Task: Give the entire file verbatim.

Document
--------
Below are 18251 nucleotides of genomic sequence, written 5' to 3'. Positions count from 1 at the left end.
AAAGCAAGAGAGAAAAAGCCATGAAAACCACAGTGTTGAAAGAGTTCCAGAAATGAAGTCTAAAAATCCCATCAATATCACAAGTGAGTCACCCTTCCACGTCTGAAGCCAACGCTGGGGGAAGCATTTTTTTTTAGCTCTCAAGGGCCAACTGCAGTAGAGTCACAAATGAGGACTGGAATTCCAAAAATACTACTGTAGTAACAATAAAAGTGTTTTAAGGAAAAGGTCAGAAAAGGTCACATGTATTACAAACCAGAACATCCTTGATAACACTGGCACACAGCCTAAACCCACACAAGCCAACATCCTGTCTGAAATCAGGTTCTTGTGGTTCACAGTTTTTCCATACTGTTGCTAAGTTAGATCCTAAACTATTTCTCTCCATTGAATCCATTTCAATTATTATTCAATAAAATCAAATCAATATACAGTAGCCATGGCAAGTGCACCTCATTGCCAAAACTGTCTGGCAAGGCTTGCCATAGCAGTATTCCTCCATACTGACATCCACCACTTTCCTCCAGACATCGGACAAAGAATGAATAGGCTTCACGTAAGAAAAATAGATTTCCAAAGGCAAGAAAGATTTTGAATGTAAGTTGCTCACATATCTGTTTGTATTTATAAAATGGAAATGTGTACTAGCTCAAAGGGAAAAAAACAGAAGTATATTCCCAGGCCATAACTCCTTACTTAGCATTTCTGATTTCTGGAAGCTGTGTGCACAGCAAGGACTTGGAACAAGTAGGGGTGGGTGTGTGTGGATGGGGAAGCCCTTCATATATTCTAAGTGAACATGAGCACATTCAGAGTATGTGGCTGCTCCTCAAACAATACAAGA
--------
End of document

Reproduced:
Below are 18251 nucleotides of genomic sequence, written 5' to 3'. Positions count from 1 at the left end.
AAAGCAAGAGAGAAAAAGCCATGAAAACCACAGTGTTGAAAGAGTTCCAGAAATGAAGTCTAAAAATCCCATCAATATCACAAGTGAGTCACCCTTCCACGTCTGAAGCCAACGCTGGGGGAAGCATTTTTTTTTAGCTCTCAAGGGCCAACTGCAGTAGAGTCACAAATGAGGACTGGAATTCCAAAAATACTACTGTAGTAACAATAAAAGTGTTTTAAGGAAAAGGTCAGAAAAGGTCACATGTATTACAAACCAGAACATCCTTGATAACACTGGCACACAGCCTAAACCCACACAAGCCAACATCCTGTCTGAAATCAGGTTCTTGTGGTTCACAGTTTTTCCATACTGTTGCTAAGTTAGATCCTAAACTATTTCTCTCCATTGAATCCATTTCAATTATTATTCAATAAAATCAAATCAATATACAGTAGCCATGGCAAGTGCACCTCATTGCCAAAACTGTCTGGCAAGGCTTGCCATAGCAGTATTCCTCCATACTGACATCCACCACTTTCCTCCAGACATCGGACAAAGAATGAATAGGCTTCACGTAAGAAAAATAGATTTCCAAAGGCAAGAAAGATTTTGAATGTAAGTTGCTCACATATCTGTTTGTATTTATAAAATGGAAATGTGTACTAGCTCAAAGGGAAAAAAACAGAAGTATATTCCCAGGCCATAACTCCTTACTTAGCATTTCTGATTTCTGGAAGCTGTGTGCACAGCAAGGACTTGGAACAAGTAGGGGTGGGTGTGTGTGGATGGGGAAGCCCTTCATATATTCTAAGTGAACATGAGCACATTCAGAGTATGTGGCTGCTCCTCAAACAATACAAGA